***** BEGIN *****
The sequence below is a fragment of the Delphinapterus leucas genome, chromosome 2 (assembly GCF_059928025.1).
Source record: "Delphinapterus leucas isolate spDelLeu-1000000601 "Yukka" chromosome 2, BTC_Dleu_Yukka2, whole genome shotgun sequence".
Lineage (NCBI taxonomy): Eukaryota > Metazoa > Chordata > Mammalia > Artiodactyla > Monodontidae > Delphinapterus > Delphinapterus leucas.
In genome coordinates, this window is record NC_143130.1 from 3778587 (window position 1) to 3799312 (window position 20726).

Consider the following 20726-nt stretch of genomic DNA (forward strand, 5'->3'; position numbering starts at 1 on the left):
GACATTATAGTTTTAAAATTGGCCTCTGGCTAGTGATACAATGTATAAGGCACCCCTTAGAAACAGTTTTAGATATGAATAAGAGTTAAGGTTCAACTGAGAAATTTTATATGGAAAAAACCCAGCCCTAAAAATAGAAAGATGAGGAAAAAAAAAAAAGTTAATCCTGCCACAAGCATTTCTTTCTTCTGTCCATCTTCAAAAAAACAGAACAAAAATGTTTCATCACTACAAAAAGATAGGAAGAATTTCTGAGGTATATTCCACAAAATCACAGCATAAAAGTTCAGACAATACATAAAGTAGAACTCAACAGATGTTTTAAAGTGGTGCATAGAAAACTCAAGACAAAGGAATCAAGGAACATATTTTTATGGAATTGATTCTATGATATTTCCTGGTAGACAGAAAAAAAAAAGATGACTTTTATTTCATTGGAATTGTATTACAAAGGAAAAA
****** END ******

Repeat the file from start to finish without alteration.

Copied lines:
The sequence below is a fragment of the Delphinapterus leucas genome, chromosome 2 (assembly GCF_059928025.1).
Source record: "Delphinapterus leucas isolate spDelLeu-1000000601 "Yukka" chromosome 2, BTC_Dleu_Yukka2, whole genome shotgun sequence".
Lineage (NCBI taxonomy): Eukaryota > Metazoa > Chordata > Mammalia > Artiodactyla > Monodontidae > Delphinapterus > Delphinapterus leucas.
In genome coordinates, this window is record NC_143130.1 from 3778587 (window position 1) to 3799312 (window position 20726).

Consider the following 20726-nt stretch of genomic DNA (forward strand, 5'->3'; position numbering starts at 1 on the left):
GACATTATAGTTTTAAAATTGGCCTCTGGCTAGTGATACAATGTATAAGGCACCCCTTAGAAACAGTTTTAGATATGAATAAGAGTTAAGGTTCAACTGAGAAATTTTATATGGAAAAAACCCAGCCCTAAAAATAGAAAGATGAGGAAAAAAAAAAAAGTTAATCCTGCCACAAGCATTTCTTTCTTCTGTCCATCTTCAAAAAAACAGAACAAAAATGTTTCATCACTACAAAAAGATAGGAAGAATTTCTGAGGTATATTCCACAAAATCACAGCATAAAAGTTCAGACAATACATAAAGTAGAACTCAACAGATGTTTTAAAGTGGTGCATAGAAAACTCAAGACAAAGGAATCAAGGAACATATTTTTATGGAATTGATTCTATGATATTTCCTGGTAGACAGAAAAAAAAAAGATGACTTTTATTTCATTGGAATTGTATTACAAAGGAAAAA